Article Courtesy of The Miami Herald
By CASEY WOODS
Posted October16, 2005
owners in the troubled Castle Beach condominium, which was evacuated
months ago because of code violations, could regain control of their
building after a judge ordered accelerated elections.
A judge's ruling has paved the way for accelerated
condominium board elections at the troubled Castle Beach condominium,
which was evacuated in April for life-safety code violations.
A court-appointed receiver has controlled the
building, located at 5445 Collins Ave., since it was shut down. Many
unit owners are unhappy with the receiver's management and asked
Miami-Dade County Circuit court Judge Marc Schumacher to remove him
immediately and replace him with a five-member board chosen by the
Instead, on Oct. 6, Schumacher opted to schedule
elections within 30 days to elect a new board.
''I'm pleased the judge is finally listening to
unit owners, though I'm disappointed in the delay of 30 days for
elections,'' said attorney Joseph Ganguzza, who said he is representing
more than 200 of the unit owners. "We have individuals who are
interested, committed and qualified to serve on the board of directors
who have a greater stake in turning this around than the receiver
The problems at the 573-unit condominium building,
located at 5445 Collins Ave., began in 2003, when one of the owners of
the ground-floor theater sued the condominium board, accusing the
members of not properly maintaining the theater's roof. A judge in the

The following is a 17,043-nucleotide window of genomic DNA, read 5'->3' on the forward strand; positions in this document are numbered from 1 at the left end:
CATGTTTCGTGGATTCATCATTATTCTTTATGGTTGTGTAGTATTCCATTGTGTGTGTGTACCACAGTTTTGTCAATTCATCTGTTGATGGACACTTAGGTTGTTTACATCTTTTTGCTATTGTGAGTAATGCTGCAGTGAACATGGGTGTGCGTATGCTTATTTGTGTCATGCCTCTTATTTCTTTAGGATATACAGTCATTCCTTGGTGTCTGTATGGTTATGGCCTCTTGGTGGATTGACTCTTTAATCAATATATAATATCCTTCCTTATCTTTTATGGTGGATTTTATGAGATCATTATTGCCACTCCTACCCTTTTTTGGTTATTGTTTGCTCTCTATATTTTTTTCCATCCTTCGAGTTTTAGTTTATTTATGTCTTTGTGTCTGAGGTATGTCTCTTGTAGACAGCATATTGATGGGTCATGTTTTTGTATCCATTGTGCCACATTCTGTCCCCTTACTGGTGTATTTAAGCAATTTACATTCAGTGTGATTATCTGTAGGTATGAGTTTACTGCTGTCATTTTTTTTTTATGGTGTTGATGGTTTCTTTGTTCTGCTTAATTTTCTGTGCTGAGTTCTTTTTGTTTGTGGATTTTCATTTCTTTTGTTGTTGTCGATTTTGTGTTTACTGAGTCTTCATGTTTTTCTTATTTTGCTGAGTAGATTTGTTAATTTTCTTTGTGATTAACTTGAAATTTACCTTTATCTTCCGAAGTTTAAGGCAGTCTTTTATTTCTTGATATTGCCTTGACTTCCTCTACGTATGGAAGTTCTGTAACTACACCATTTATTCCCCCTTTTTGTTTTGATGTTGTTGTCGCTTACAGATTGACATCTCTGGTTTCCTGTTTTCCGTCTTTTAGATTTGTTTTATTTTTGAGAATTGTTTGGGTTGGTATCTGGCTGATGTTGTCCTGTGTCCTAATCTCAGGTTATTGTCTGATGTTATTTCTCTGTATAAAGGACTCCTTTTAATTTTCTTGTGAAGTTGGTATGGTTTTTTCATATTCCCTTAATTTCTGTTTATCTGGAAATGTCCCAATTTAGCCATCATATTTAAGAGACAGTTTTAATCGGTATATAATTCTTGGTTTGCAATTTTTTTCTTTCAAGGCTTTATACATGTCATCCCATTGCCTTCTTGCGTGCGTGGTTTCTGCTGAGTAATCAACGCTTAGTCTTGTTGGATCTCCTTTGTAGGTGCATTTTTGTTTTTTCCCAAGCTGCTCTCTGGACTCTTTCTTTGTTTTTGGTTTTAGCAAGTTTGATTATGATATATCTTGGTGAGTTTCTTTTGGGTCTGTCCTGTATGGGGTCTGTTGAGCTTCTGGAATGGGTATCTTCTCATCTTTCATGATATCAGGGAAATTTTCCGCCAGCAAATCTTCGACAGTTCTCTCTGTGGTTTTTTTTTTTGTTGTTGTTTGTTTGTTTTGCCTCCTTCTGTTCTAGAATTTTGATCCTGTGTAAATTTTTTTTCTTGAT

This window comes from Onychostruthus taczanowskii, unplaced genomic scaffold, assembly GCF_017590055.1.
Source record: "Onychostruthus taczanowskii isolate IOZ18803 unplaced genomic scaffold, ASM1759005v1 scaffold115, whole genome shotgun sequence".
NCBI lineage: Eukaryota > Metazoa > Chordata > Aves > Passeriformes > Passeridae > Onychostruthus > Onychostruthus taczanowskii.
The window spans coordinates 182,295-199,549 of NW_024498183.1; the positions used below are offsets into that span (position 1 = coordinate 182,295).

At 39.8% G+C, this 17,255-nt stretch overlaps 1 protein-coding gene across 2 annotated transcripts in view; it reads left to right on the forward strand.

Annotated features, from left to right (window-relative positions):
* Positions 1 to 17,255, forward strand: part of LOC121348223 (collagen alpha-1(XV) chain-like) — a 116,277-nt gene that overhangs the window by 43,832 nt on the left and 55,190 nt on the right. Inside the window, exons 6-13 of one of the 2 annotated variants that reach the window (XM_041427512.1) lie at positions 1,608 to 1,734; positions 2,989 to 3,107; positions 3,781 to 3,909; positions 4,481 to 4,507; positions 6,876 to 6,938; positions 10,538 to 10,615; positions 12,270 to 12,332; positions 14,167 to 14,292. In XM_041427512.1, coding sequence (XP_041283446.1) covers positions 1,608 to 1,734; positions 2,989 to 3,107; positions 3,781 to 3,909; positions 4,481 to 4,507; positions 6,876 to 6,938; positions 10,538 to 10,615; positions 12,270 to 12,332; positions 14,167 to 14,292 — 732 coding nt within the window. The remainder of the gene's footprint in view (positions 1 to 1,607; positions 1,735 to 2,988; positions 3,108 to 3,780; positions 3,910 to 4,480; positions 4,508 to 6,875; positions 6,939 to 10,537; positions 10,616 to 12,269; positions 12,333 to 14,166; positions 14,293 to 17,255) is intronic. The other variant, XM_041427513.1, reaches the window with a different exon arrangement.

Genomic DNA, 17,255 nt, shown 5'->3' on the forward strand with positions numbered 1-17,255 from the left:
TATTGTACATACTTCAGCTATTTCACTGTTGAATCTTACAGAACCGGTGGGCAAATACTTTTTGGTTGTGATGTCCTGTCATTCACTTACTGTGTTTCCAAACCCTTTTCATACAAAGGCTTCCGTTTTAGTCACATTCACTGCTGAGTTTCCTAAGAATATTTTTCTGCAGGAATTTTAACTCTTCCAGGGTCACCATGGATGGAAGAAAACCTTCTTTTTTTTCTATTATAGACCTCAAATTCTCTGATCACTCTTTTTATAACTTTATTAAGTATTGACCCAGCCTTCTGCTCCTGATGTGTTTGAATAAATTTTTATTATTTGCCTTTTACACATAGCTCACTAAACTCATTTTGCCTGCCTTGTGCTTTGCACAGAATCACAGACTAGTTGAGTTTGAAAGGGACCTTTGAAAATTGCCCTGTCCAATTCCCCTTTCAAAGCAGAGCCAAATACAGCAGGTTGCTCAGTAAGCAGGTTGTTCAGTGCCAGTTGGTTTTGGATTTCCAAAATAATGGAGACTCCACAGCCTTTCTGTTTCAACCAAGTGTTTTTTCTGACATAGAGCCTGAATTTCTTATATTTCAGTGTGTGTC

case appointed the receiver, Robert Stone, initially giving him power
only over the building's finances.
When the building was evacuated after the city
gave repeated notice of code violations that were not fixed, the judge
took power away from the board and gave complete control of the building
to Stone, an accountant.
Three of the five members of the board of
directors collectively own 125 of the units.
One of the two engineers hired by Stone, John
Pistorino, estimated that it would take $25 million to bring the
building up to code because of the long list of violations, both
life-safety and otherwise. In discussions with the city, a second
engineer working for Stone, Reymundo Miranda, has worked out a plan to
do the minimum amount of repairs necessary to get residents back into
the building. His estimate for that first repair phase: four weeks and
But because of the building's financial straits
and the fact that it has been declared unsafe by the city, it has been
impossible to get loans to finance the repairs.
Stone did not return calls seeking comment.
Since the evacuation, hundreds of unit owners at
the building have struggled to keep up with maintenance fees, mortgage
payments, and special building assessments in addition to rent payments
on an alternate place to live. Many are at risk of losing their homes to
''I've worked all my life to have an apartment on
the beach, and now I face losing it,'' said Frank Loureda, a unit owner.
"It's not believable that this would happen, not in the United
Ganguzza said his clients were pursuing different
avenues to regain control of the building. ''We are proceeding on a
couple of different fronts to make sure, that one way or the other we
have unit owners running the show at Castle Beach Club,'' he said.
Ganguzza's clients are also working on a recall
election that would remove the old board and replace them with the five
candidates they presented to Schumacher. So far, they have 359 recall
votes, including the 125 from the suspended board members.
''If we get a good board through the election, we
will withdraw the recall,'' Ganguzza said.
Not all of the unit owners believe a new board,
either through recall or election, will help the building's problems.
don't think that having a new board will change circumstances to open
the building any quicker,'' said Elizabeth Martialay, a unit owner and
lawyer at a law firm that represents several unit owners. "Nobody
has answered how it's going to help.''